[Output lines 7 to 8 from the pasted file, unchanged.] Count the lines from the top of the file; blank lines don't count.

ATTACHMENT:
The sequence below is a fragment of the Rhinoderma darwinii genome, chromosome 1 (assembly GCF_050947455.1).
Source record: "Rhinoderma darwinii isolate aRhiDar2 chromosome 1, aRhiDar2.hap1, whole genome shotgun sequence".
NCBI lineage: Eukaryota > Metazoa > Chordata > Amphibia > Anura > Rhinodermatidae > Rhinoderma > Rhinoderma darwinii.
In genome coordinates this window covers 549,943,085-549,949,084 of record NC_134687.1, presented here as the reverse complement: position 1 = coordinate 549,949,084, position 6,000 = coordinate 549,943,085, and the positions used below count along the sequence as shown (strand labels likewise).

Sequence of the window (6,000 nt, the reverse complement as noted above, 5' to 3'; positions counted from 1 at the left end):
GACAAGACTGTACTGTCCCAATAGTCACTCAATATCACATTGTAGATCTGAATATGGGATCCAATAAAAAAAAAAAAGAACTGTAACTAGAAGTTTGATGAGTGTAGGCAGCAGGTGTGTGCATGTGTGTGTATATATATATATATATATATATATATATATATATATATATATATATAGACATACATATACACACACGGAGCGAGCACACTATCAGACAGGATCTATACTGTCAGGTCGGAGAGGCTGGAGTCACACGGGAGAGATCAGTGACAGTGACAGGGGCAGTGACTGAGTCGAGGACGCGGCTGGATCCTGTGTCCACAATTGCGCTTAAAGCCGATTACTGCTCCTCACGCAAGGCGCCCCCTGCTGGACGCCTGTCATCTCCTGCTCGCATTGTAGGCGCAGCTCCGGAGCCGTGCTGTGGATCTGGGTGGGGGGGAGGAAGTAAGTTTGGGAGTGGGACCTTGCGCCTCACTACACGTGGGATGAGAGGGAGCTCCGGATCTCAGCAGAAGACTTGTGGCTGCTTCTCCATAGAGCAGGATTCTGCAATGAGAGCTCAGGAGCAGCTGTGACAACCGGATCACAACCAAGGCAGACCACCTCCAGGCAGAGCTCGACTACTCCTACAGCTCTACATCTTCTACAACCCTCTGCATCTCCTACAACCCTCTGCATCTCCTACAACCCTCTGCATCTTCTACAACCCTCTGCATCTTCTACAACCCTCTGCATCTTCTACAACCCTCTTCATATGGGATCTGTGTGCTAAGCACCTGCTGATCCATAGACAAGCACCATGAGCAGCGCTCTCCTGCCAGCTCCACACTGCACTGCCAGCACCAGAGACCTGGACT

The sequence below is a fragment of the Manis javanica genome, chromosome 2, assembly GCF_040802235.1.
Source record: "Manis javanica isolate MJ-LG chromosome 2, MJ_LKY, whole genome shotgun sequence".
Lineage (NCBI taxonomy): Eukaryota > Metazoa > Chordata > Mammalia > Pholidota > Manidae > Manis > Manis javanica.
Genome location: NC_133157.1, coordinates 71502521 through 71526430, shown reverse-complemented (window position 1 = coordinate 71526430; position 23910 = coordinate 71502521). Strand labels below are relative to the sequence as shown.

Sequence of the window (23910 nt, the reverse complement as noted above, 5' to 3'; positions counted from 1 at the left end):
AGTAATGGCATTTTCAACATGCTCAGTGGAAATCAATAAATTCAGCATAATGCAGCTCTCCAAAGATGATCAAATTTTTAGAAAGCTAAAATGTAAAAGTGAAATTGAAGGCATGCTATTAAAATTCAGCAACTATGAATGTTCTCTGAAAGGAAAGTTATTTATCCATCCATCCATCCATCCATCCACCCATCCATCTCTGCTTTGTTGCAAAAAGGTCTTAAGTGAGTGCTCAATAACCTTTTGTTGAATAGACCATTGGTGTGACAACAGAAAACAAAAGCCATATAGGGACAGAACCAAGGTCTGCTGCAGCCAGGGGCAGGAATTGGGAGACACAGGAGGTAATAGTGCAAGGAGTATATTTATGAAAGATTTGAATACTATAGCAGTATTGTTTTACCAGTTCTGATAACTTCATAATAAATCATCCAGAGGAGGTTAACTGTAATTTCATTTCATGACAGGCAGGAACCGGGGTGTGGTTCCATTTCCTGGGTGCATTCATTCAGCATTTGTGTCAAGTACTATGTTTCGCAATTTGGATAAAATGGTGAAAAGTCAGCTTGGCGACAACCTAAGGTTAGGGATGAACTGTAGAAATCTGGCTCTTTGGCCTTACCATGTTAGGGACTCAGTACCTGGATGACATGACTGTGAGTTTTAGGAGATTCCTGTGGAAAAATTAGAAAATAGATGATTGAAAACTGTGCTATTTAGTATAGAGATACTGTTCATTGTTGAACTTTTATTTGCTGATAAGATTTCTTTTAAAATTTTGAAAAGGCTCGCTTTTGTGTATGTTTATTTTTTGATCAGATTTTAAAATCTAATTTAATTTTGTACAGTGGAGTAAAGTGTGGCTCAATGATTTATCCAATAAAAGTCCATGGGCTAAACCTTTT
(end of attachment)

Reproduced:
The sequence below is a fragment of the Manis javanica genome, chromosome 2, assembly GCF_040802235.1.
Source record: "Manis javanica isolate MJ-LG chromosome 2, MJ_LKY, whole genome shotgun sequence".